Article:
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Buck Behavior: Finally, A Definition for 'Core Area'...Kinda

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August 27, 2012

Buck Behavior: Finally, A Definition for 'Core Area'...Kinda

By Dave Hurteau

If you don’t know precisely what a “core area” is, it’s probably because until very recently nobody else did either. Biologists never seemed to use the term, but in the popular literature you’d often read a sentence like this: “First, find the buck’s core area…” with no further explanation.

This drove Bestul and me nuts. So, for a 2006 Field & Stream article, we tried to give “core area” a working definition and came up with: “A small area within a buck’s home range, where it spends the large majority of its time bedding and feeding from summer through early winter when not seeking mates.” We knew it wasn’t perfect, but it was a start.

Then in 2008, a real scientist nailed it down a little more firmly. In a study that marked the movements of 40 adult, GPS-collared bucks every 20 minutes from August through December, Chesapeake Farms researcher Mark Conner defined “core area” as the place within a buck’s home range (which averaged about 600 acres in his study) where the deer spent at least 50% of his time. “Most core areas represented about 15% of the total home range, or about 90 acres,” he said. So now we have a definition.

Which is great—except that it’s still a little confusing because I’ve heard many hunters, including very knowledgeable hunters, use “core area” to describe a much smaller area. In a 2006 article that Bestul wrote, Don Kisky describes a core area as being just 10 or 20 acres in size. If, for example, a September buck beds on a ridge end and walks 300 yards to an alfalfa field or maybe another 200 to an adjacent bean field more or less every night for two weeks, I suspect many hunters would call that the buck’s core area.

But Connor would not, and I think he’s right. Because a week after that, the same buck might suddenly start regularly hitting an oak flat a half mile away in the opposite direction. He might even start bedding closer to the nuts. I don’t think it makes sense to say the buck has a new core area, but rather that he has a new favored bed-to-feed pattern within his core area.

And we could call it just that: the “pattern” within his core area. But that describes more of a behavior than a place. Plus it’s no fun. What we really need is a new snazzy term for these small, temporarily favored bed-to-feed locations, and to end all confusion, one that does not include the word “core” or “area.” The BFZ (bed-to-feed zone)? The Chow Line? Suggestions?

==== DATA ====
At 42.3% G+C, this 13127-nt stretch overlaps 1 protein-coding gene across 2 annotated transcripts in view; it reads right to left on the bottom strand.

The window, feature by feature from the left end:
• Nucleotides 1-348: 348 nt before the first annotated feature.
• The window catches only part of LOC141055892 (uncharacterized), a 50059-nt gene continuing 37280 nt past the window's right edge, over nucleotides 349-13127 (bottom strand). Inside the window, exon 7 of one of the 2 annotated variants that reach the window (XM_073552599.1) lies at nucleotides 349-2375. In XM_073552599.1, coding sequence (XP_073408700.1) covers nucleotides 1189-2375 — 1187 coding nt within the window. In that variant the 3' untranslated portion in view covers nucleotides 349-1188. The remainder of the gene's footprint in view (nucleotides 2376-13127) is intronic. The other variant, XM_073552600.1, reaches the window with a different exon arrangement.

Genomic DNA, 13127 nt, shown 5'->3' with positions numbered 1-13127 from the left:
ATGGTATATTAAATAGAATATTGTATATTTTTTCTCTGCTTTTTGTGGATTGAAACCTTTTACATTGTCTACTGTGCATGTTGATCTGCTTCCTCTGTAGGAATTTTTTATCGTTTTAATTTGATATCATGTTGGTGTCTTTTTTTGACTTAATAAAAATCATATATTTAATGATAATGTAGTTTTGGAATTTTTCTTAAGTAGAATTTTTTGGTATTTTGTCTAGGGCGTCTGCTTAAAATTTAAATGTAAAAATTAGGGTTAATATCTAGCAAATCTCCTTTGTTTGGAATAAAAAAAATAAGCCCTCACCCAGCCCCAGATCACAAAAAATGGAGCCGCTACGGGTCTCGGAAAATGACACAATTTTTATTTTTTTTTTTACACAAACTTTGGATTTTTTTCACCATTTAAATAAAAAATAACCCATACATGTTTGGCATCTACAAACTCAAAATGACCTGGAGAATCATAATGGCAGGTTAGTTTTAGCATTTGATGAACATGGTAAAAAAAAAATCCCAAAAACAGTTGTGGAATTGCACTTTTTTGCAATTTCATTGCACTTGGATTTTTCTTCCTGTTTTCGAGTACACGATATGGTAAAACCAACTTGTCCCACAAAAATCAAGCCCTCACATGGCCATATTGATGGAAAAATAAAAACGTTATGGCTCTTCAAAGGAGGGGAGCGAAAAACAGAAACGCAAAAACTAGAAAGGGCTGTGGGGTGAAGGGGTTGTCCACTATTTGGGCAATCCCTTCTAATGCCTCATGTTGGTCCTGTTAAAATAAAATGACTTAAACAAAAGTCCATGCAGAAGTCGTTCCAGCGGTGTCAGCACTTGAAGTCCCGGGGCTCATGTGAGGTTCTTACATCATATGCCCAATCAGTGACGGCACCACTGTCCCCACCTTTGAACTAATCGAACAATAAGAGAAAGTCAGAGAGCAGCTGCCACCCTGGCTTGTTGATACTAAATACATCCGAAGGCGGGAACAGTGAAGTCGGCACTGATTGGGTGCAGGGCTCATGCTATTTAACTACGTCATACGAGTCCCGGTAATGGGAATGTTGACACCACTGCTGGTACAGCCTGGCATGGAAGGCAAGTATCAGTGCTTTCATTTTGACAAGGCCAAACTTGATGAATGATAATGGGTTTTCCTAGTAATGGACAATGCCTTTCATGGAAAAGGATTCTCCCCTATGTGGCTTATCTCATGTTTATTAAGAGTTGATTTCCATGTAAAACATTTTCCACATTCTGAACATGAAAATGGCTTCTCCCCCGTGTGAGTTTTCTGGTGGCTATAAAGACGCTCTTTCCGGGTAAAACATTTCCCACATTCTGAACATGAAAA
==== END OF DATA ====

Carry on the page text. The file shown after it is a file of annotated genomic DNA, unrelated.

Comments (12)

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from steve182 wrote 1 year 33 weeks ago

As seasonal food sources change, maybe the "core area" does not. An area in which a buck spends a lot of time consistently throughout the year, year after year, would be his "core area" ...if such a place exists. I would consider his bedding area his core, if it's consistent.

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from mrhansen9 wrote 1 year 33 weeks ago

I like the gps information, but instead of just August-December one year, I think a multi-year data feed would return more exacting results...thus finding the true "core area". Of course, you would have to find mature bucks with the least amount of external variables to make this work. But, then you could say we don't hunt in research properties, so the data would be useless to the average hunter anyways...

Maybe it'll never be exact.

+1 Good Comment? | | Report
from buckhunter wrote 1 year 33 weeks ago

Bioguy01 emailed me some very interesting items concerning this topic. But it's best to let him explain it. The boy know's his stuff.

+1 Good Comment? | | Report
from Steward wrote 1 year 33 weeks ago

"Daily Pattern", sounds good to me.

+1 Good Comment? | | Report
from RipperIII wrote 1 year 33 weeks ago

having only hunted for 5 years, my experience is limited, but I have been observant and spent a goo bit of time traipsing through the woods.
Last turkey season, I jumped a buck bedded on a gently sloping pine ridge. I went to where he was bedded and found a large rub on a 5" diameter cedar tree.
the previous deer season i had found several good rubs and a significant scrape line about 150-200 yds down hill from this spot.
So, last deer season I set up my tree stand to best cover his predicted travel route taking into consideration prevailing wind direction.
this stand is in a HDW draw with a good line of white oaks leading to a 3/4 acre food plot.
Sure enough this buck shows up, slipping in on me from the exact direction i anticipated, he moved in to with in 10 yds of me as i glanced in the opposite direction for just the briefest of moments.
He looked to be in the high 130" range,...and he busted me,...I could have taken the shot twice but in early Oct. down here in the south, there is still just too much foliage for a marginal shot.
Heard this same buck fight the next day in the same area.
But as the rut kicked in, this guy was gone.
I observed this same hot activity the season before, and the same absence of activity as this guy moved on.
I believe his "core" area is less than 90 acres, he has food, water, shelter and does in this area,...but I do believe he ranges far and wide during peak rut.

I have another area with two smaller bucks, patterned the last two years, they aren't shooters just yet, but they hold their area much longer than the big guy does.

I'd call the area the buck's Mansion, he slips from room to room according to food and water requirements,...then during the rut he vacations to where the girls are.

+1 Good Comment? | | Report
from huntnystate wrote 1 year 33 weeks ago

How bout "Snack & Nap or Shack & Nap

+1 Good Comment? | | Report
from jbird wrote 1 year 33 weeks ago

"Stand location", duh:)

+1 Good Comment? | | Report
from Dave Hurteau wrote 1 year 33 weeks ago

Good one, jbird.
I'm going with that.

+1 Good Comment? | | Report
from Bioguy01 wrote 1 year 33 weeks ago

I'll second that vote for jbird, Dave!